A little girl sleeps under a yellow comforter while holding a teddy

Pediatric Sleep Disorders

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When your child can’t sleep well, you can’t either. You’re worried about your child’s uneven breathing while they sleep. Or you’re just lying awake waiting for screaming brought on by another nightmare. Many conditions can disrupt a child’s sleep. Some of these are a normal part of growing up. But if they’re causing other issues or seem to be long-lasting, it may be a sign of a health problem.

At UVA Health Children’s, we have experience dealing with the problems that make sleep challenging. That includes physical, psychological, and neurological causes.

Diagnosing & Treating Sleep Disorders at UVA Health Children’s

The first thing we’ll do is talk to you and your child about what they’ve been experiencing. Some things your provider may ask about include:

  • How often is this happening?
  • Is your child having trouble staying awake during the day?
  • Do you worry they’ll stop breathing at night?
  • When did this start?

We’ll also do a physical exam. This can help us find other factors that might impact your child’s sleep. Things like larger-than-average tonsils can make it hard to breathe.

Sleep Logging

With some problems, especially ones that seem to come and go, we may ask you to keep a sleep log.

Sleep logs can help identify patterns. Your provider will talk to you about what specifically needs to be recorded based on your child’s condition.

Oxygen Monitoring

Overnight oxygen monitoring can help us decide if a full sleep study is needed. A lot of parents like to try this option first.

Pediatric Sleep Study

To see issues that only happen while your child is sleeping, we need to observe them while they’re sleeping. A pediatric sleep study allows us to watch your child’s breathing and brain activity.

There are 2 types of sleep studies we perform:

  • The first is an overnight test, called a polysomnogram. This test looks at how long a child sleeps during the night and if they often wake up.
  • The second is a test that runs during the day after the overnight test. The daytime test is a multiple sleep latency test. During the test, your child takes several short naps. We watch how quickly your child actually falls asleep and enters deep sleep.

Most parents are relieved to know that this testing isn’t painful. Your child will have soft, stretchy bands to help monitor breathing, and small metal discs that stick to their chest and head. Soft tubes will rest in front of their nose to monitor airflow, but that’s the only slightly uncomfortable part.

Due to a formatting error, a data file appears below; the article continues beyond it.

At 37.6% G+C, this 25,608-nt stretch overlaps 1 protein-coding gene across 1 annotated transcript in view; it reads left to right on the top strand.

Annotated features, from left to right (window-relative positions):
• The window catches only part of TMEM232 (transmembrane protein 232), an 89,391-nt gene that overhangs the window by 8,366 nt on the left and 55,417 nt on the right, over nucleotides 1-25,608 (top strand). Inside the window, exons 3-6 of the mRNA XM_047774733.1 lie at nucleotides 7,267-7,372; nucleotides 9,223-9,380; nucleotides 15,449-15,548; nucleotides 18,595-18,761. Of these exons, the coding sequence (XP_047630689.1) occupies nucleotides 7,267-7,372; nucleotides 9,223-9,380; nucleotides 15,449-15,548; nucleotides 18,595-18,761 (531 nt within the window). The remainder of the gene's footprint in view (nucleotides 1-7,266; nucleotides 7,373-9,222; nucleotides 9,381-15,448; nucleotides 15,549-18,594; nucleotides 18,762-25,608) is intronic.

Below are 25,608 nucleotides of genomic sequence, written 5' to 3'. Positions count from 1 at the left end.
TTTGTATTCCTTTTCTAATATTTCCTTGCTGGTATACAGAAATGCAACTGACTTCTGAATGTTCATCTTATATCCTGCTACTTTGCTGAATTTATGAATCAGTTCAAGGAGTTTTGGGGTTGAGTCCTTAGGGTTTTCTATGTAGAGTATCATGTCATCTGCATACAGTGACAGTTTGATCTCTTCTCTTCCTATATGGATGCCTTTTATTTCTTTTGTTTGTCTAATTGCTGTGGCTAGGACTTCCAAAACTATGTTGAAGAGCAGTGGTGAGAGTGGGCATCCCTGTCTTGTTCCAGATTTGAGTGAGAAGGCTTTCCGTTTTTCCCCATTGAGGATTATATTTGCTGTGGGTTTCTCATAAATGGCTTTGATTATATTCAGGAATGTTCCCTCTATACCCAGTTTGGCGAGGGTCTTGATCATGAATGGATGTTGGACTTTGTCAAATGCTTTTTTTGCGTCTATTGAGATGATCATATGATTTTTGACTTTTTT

One parent can stay with your child through testing. It’s important that whoever stays follows your providers' guidelines about screen time and lights. This makes sure the testing data is accurate. Your doctor can give you more information.

Treatment for Pediatric Sleep Disorders

Depending on your child’s condition, many treatment options are available.

Sometimes, we can correct the problem with lifestyle changes or other simple changes (like a special pillow).

Some conditions are lifelong, and we’ll work to make sure we find a solution that works for life.

Sleep Conditions We Treat

  • Central Sleep Apnea
  • Confusion arousals
  • Daytime sleepiness
  • Hypoventilation
  • Insomnia
  • Narcolepsy
  • Night Terrors
  • Obstructive Sleep Apnea
  • Restless leg syndrome
  • Sleep paralysis
  • Sleep talking
  • Sleepwalking

When a Sleeping Child Stops Breathing

Stephen Early, MD, discusses the causes and treatments of obstructive sleep apnea in children. View sleep apnea transcript.


Pediatric Sleep Disorder FAQ

Why do some kids develop sleep disorders?

While some sleep disorders have an underlying cause, others are harder to pin down. It may be as simple as family history. Narcolepsy, for instance, is a sleep condition that tends to run in families.

Other times, a sleep disorder is a symptom of a larger problem, like exposure to heavy metals.

We’ll look for any potential causes, but sometimes we won’t be able to spot the reason. That doesn’t mean we can’t improve things for your child right now.

Will it go away if I just wait?

Maybe. Many children grow out of sleep disorders.

But sleep is important for all aspects of health and development. A child who isn’t getting good sleep will have a hard time learning. They may also be more likely to get sick. Because of how important sleep is for childhood development, we recommend not waiting.

Do I need to tell my child’s school?

It’s up to you. But we do recommend it and can help you design a plan to meet their needs. These plans help teachers know the best way to accommodate their medical needs. This can include more days to complete homework, tests scheduled for their best hours, or being able to get up and walk around if they feel tired.